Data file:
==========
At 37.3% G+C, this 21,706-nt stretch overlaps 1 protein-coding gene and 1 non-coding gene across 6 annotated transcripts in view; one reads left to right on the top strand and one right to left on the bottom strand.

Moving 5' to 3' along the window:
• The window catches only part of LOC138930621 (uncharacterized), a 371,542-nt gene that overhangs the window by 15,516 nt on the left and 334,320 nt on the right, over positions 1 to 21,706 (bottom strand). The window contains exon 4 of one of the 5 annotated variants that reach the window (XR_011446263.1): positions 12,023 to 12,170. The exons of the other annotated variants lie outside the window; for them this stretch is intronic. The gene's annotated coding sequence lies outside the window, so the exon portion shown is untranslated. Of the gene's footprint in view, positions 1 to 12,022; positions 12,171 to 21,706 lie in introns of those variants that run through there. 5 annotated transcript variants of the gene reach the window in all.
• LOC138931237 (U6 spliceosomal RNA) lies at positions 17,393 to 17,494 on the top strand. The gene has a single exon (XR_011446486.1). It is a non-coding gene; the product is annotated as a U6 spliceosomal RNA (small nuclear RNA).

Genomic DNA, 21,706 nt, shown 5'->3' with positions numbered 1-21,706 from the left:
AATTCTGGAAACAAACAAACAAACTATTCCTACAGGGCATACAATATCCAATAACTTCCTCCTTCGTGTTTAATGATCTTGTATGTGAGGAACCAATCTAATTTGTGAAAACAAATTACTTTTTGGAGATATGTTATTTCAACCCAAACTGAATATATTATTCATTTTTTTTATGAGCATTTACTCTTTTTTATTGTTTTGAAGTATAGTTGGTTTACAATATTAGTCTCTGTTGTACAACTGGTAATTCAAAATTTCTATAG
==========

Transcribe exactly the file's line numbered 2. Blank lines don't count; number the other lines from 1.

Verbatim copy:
Moving 5' to 3' along the window: